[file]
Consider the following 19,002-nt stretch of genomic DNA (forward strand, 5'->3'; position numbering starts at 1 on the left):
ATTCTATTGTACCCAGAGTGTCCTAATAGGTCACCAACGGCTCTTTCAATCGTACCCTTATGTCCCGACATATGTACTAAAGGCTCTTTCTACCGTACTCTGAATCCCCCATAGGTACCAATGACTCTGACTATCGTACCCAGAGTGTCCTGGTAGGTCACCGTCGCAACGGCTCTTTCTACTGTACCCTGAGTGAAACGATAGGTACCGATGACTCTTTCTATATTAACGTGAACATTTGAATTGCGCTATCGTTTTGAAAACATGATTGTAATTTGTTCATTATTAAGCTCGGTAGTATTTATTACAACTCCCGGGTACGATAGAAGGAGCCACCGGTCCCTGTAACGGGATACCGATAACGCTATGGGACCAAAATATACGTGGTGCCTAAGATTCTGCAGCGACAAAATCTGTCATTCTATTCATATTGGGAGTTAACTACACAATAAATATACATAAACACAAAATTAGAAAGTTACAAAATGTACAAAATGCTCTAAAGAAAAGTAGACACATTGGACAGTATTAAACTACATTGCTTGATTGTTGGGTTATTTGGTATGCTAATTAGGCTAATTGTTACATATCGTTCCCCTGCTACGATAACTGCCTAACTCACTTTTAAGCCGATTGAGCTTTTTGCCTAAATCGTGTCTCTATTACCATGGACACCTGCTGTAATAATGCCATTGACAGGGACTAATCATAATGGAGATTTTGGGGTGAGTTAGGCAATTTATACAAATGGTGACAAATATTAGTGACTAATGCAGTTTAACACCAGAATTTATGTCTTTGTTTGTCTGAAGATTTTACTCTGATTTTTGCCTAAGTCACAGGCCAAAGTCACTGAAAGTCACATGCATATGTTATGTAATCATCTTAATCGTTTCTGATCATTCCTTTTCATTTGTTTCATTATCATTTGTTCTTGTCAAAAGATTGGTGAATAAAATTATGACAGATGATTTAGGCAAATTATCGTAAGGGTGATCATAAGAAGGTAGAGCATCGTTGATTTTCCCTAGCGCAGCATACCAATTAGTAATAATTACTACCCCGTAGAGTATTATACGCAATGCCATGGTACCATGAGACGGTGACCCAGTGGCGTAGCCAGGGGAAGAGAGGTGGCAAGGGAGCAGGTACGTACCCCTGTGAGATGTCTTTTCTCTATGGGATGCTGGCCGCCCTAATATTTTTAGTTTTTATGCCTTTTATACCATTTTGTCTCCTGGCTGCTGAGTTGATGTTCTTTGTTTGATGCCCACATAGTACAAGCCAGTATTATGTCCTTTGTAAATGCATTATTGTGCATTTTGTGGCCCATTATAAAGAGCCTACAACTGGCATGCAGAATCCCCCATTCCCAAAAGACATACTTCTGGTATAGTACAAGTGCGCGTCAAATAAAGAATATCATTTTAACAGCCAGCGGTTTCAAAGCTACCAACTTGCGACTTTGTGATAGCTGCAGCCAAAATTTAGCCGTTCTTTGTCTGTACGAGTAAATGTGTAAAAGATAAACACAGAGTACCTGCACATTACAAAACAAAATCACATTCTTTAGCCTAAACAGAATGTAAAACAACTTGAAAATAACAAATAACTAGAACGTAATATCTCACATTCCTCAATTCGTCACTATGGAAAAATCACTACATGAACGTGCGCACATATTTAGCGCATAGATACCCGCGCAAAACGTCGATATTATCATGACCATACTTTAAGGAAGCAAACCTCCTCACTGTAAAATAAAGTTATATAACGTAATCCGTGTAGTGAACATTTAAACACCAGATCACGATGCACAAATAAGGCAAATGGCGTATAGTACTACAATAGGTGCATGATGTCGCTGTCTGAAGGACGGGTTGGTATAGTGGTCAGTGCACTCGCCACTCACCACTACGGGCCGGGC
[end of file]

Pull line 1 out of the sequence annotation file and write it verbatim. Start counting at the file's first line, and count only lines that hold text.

Consider the following 19,002-nt stretch of genomic DNA (forward strand, 5'->3'; position numbering starts at 1 on the left):